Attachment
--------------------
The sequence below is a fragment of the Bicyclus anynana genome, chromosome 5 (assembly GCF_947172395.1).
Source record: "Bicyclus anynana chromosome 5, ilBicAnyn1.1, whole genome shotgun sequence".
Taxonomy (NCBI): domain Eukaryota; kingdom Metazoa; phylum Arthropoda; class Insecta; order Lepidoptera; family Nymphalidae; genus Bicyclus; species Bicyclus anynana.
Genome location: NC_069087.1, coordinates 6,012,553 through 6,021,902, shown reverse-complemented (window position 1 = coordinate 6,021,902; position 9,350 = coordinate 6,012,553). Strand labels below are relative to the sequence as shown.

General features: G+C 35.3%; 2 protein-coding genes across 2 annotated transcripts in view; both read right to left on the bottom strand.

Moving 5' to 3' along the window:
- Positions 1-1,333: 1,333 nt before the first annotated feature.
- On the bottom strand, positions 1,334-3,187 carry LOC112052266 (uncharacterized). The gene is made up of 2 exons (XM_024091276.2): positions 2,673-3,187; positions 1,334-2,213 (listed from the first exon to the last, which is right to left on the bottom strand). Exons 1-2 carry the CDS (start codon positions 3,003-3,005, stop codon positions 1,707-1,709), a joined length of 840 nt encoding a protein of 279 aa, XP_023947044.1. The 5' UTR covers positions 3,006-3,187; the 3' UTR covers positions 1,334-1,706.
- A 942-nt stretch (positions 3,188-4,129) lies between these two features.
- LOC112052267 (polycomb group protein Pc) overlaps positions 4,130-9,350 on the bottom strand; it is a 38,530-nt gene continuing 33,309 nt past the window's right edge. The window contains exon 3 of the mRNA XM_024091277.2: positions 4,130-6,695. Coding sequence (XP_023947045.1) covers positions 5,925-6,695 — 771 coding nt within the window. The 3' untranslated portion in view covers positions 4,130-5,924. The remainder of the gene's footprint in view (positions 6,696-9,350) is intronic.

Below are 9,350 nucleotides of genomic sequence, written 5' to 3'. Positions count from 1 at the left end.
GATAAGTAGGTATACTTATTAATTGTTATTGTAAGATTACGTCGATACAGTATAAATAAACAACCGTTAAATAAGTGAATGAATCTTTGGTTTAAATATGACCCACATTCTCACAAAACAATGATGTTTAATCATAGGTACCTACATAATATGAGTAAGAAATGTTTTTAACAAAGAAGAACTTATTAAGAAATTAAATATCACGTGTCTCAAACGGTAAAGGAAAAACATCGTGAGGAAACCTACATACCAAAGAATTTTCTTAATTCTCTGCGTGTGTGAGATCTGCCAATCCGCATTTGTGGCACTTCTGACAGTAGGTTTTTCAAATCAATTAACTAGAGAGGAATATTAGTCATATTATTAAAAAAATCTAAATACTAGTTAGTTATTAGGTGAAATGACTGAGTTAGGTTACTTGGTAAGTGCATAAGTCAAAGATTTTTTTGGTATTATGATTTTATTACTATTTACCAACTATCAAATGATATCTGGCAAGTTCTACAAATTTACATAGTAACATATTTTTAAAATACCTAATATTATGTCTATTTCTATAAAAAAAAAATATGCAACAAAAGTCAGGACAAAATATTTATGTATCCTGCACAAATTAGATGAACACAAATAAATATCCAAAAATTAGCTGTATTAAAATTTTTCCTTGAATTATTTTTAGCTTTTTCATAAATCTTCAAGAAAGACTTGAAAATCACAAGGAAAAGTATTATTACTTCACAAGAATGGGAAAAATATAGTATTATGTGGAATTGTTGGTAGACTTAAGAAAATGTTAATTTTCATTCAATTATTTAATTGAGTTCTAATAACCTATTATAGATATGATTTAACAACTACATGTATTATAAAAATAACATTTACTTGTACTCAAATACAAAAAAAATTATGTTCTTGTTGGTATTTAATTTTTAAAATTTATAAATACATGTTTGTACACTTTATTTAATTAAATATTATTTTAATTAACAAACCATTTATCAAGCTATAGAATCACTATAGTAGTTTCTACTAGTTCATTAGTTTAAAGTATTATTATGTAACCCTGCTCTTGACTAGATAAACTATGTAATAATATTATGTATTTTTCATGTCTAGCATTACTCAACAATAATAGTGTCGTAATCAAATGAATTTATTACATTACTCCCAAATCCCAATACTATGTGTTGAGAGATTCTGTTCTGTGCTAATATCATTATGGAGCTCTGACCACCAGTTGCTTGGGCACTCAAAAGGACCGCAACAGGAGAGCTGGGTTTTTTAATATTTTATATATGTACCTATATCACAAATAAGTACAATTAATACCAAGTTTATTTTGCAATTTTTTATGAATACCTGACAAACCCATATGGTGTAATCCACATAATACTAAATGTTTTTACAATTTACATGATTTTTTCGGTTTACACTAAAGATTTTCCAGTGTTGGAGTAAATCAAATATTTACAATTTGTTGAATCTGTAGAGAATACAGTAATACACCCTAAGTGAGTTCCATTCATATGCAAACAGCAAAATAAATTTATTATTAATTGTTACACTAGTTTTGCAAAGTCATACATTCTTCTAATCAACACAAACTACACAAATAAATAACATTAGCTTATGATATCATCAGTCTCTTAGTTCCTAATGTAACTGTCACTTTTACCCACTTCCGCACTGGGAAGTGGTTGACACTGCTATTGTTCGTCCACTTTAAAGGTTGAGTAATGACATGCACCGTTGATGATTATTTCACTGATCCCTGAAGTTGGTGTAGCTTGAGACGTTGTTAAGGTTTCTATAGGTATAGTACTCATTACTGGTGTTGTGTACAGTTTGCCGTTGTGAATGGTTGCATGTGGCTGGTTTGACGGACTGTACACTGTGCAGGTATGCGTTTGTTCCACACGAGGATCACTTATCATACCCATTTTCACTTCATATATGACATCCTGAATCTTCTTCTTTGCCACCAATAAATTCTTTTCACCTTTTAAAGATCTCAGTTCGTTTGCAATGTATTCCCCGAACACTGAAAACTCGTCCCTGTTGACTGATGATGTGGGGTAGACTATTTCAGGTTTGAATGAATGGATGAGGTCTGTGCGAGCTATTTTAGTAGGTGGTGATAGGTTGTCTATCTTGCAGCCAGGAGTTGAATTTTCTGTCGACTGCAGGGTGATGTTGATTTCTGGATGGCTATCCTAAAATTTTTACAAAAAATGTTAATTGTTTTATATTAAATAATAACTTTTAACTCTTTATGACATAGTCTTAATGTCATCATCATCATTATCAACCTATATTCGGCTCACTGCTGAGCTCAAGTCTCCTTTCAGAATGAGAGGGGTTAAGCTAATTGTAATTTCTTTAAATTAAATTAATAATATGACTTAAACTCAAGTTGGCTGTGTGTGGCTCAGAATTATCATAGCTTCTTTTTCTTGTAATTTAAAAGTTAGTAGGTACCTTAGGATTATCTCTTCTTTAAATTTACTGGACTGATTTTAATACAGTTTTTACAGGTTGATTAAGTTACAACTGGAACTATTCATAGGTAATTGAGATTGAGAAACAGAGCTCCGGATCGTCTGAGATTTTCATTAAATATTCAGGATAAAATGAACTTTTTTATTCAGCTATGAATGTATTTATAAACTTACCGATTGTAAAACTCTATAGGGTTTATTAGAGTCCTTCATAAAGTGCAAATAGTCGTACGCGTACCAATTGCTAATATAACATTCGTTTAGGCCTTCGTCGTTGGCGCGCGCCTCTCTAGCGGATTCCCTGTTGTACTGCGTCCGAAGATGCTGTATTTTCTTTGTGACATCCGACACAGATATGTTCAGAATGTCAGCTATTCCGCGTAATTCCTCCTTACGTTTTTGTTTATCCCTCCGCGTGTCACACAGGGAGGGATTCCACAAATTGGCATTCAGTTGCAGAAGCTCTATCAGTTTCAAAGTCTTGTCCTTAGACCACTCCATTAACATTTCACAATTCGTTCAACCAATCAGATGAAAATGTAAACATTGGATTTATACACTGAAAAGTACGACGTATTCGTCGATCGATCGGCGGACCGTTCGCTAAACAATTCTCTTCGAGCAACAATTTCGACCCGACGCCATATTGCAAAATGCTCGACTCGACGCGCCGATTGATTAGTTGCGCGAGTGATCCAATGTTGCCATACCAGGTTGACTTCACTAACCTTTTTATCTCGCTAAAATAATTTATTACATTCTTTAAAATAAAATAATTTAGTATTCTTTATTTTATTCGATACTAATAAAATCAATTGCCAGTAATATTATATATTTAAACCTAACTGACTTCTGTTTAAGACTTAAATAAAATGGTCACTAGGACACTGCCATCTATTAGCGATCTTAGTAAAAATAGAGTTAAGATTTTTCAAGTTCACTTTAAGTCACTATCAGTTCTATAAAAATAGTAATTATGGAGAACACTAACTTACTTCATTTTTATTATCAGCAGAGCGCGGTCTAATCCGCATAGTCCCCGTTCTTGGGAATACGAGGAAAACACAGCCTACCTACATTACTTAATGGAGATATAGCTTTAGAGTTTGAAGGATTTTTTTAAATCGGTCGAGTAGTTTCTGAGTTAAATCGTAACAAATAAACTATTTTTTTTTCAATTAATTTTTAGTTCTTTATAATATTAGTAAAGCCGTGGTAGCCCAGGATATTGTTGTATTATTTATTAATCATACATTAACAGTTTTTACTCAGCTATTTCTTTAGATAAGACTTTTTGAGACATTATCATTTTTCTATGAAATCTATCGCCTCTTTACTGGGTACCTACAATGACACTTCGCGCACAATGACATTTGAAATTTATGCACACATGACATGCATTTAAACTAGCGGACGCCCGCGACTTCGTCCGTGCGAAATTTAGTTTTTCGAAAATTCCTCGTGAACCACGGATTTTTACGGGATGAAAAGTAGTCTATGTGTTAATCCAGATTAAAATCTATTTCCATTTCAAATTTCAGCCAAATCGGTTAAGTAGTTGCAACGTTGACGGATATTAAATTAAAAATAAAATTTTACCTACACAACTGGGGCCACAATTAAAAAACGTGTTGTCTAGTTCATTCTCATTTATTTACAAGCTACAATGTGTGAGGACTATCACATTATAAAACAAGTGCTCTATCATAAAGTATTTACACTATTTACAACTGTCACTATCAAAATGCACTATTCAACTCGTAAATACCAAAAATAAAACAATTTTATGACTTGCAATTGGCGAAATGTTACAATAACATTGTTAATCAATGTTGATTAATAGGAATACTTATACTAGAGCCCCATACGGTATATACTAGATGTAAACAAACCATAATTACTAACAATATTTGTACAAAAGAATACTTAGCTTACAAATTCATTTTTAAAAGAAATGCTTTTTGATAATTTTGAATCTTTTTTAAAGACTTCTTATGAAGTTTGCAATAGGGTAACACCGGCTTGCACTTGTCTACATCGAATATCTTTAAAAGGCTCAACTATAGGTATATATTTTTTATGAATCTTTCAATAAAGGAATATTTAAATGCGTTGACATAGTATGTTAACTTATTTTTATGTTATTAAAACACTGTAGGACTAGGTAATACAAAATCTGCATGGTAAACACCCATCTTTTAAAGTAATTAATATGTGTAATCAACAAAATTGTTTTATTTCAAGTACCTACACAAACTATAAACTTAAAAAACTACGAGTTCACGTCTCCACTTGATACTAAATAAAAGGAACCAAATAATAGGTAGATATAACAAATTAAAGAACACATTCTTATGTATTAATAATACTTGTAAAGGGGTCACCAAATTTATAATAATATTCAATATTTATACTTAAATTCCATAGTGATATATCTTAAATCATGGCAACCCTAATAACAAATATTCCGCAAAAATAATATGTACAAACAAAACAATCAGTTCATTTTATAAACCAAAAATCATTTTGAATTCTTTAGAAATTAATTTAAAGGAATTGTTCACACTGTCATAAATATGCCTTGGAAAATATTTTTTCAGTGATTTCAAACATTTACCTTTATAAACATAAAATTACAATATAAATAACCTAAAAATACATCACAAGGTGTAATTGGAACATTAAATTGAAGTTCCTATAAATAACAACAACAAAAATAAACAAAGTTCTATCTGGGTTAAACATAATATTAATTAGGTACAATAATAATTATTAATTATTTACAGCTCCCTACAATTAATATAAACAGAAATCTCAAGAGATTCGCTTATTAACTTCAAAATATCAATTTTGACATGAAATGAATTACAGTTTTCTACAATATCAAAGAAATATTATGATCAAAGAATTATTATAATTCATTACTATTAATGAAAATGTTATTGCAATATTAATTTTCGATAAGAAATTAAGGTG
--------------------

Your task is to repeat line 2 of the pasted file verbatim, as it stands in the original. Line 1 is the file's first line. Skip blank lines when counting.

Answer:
Source record: "Bicyclus anynana chromosome 5, ilBicAnyn1.1, whole genome shotgun sequence".